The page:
Bees get a buzz from caffeine

Bees get a buzz from caffeineScientists, including a member of the university’s Natural Resources Institute, have shown that caffeine improves a honeybee’s memory and could help the plant recruit more bees to spread its pollen.

Publishing in Science, the researchers show that in tests honeybees feeding on a sugar solution containing caffeine, which occurs naturally in the nectar of coffee and citrus flowers, were three times more likely to remember a flower’s scent than those feeding on just sugar.

The Natural Resources Institute’s Professor of Plant Chemistry Phil Stevenson, who co-authored the paper, says: “Caffeine is a defence chemical in plants and tastes bitter to many insects including bees, so we were surprised to find it in the nectar. However, it occurs at a dose that’s too low for the bees to taste, but high enough to affect bee behaviour.”

Study leader Dr Geraldine Wright, Reader in Neuroethology at Newcastle University, explains that the effect of caffeine benefits both the honeybee and the plant. “Remembering floral traits is difficult for bees to perform at a fast pace as they fly from flower to flower and we have found that caffeine helps the bee remember where the flowers are,” he says.

In the study, researchers found that the nectar of Citrus and Coffee species often contained low doses of caffeine. They included ‘robusta’ coffee species, mainly used to produce freeze-dried coffee and ‘arabica’ used for espresso and filter coffee. Grapefruit, lemons, pomelo and oranges were also sampled and all contained caffeine.

The effect of caffeine on the bees’ long-term memory was profound, with three times as many bees remembering the floral scent 24 hours later and twice as many bees remembering the scent after three days.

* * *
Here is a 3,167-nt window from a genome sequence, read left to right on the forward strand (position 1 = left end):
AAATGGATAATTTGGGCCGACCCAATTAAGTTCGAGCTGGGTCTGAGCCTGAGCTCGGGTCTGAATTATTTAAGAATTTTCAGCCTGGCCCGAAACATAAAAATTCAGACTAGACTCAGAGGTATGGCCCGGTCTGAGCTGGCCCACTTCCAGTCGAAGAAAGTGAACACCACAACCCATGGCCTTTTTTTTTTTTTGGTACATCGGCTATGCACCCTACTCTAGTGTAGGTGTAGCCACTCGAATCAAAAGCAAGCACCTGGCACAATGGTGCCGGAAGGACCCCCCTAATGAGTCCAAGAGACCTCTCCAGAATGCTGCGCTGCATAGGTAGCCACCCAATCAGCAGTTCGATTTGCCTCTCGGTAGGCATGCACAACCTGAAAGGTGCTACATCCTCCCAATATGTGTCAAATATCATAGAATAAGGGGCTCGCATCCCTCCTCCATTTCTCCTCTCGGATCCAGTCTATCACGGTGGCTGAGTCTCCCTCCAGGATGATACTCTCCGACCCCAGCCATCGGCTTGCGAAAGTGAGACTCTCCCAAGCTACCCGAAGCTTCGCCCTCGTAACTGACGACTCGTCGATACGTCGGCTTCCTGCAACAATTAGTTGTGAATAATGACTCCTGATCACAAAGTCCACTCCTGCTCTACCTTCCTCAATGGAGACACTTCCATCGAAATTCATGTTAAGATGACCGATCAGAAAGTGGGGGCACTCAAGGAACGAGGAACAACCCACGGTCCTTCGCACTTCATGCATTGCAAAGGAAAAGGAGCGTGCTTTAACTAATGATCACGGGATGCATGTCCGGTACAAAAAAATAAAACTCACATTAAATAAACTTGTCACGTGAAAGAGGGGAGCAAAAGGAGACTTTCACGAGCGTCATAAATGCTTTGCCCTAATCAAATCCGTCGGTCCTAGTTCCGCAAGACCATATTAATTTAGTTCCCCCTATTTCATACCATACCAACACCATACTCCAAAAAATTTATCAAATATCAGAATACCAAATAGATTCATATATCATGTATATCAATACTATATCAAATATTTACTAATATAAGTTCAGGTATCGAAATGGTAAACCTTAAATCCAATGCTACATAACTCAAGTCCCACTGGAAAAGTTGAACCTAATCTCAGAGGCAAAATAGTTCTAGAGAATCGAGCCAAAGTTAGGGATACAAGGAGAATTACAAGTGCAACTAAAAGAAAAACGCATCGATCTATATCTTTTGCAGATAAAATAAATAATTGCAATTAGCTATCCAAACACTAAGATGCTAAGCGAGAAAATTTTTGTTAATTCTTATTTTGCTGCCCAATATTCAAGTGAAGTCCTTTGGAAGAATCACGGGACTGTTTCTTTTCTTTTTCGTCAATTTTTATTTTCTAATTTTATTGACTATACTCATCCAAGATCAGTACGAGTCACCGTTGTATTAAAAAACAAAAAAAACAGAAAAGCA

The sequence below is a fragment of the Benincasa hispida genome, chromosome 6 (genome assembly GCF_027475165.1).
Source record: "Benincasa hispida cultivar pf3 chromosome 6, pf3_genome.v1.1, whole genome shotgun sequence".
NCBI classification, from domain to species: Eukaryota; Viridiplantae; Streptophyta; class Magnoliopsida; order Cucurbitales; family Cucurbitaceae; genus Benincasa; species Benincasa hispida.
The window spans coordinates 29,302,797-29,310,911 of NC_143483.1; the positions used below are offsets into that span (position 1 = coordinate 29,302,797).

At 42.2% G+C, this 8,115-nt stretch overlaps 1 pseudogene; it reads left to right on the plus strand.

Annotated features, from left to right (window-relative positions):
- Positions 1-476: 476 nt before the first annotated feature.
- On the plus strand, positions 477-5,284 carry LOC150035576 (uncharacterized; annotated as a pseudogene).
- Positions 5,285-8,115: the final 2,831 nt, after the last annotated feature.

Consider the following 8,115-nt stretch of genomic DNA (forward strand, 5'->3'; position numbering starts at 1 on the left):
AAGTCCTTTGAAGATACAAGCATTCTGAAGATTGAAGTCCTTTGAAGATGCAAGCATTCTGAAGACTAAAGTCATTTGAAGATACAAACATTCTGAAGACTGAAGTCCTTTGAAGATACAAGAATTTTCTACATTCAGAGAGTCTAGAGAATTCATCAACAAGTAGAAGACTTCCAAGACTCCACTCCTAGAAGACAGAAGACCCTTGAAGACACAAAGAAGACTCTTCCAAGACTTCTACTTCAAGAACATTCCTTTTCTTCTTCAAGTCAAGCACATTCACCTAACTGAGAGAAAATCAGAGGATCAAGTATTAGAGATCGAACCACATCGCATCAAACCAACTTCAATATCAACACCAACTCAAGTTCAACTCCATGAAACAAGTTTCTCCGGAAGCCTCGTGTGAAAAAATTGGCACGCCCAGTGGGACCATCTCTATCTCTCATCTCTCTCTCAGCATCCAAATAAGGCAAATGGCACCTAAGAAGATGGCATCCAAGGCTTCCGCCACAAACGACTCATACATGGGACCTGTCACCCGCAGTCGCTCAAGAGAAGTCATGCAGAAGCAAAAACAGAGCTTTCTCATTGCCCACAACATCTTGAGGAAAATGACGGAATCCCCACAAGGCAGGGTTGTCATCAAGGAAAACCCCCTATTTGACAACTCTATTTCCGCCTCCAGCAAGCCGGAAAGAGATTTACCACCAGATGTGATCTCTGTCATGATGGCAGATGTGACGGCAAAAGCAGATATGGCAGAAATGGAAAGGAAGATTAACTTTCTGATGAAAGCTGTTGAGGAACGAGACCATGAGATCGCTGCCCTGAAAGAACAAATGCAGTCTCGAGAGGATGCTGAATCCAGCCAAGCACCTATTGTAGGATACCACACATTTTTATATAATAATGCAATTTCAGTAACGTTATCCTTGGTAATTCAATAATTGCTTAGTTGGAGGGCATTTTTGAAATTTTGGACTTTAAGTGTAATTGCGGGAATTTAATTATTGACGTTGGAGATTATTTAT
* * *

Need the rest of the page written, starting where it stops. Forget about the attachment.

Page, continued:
Dr Wright adds: “This work helps us understand the basic mechanisms of how caffeine affects our brains. What we see in bees could explain why people prefer to drink coffee when studying.”

Dr Julie Mustard, a contributor to the study from Arizona State University, explains further. “Although human and honeybee brains obviously have lots of differences, when you look at the level of cells, proteins and genes, human and bee brains function very similarly, “ she says. “Thus, we can use the honeybee to investigate how caffeine affects our own brains and behaviours.”

This project was funded in part by the Insect Pollinators Initiative, which supports projects aimed at researching the causes and consequences of threats to insect pollinators and to inform the development of appropriate mitigation strategies.

Population declines among bees have serious consequences for natural ecosystems and agriculture, since bees are essential pollinators for many crops and wild flowering species. If declines are allowed to continue, there is a risk to natural biodiversity and crop production.

Professor Stevenson, who also works at the Royal Botanic Gardens, Kew, adds: “Understanding how bees choose to forage and return to some flowers over others will help inform how landscapes could be better managed. Understanding a honeybee’s habits and preferences could help find ways to reinvigorate the species to protect our farming industry and countryside.”

Caffeine in floral nectar enhances a pollinator’s memory of reward. G.A. Wright, D.D. Baker, M.J.Palmer, J.A. Mustard, E. F. Power, A. M Borland, P.C. Stevenson. Science.

BBSRC Insect Pollinators Initiative:

Bee food project at Royal Botanic Gardens, Kew:

Story by Public Relations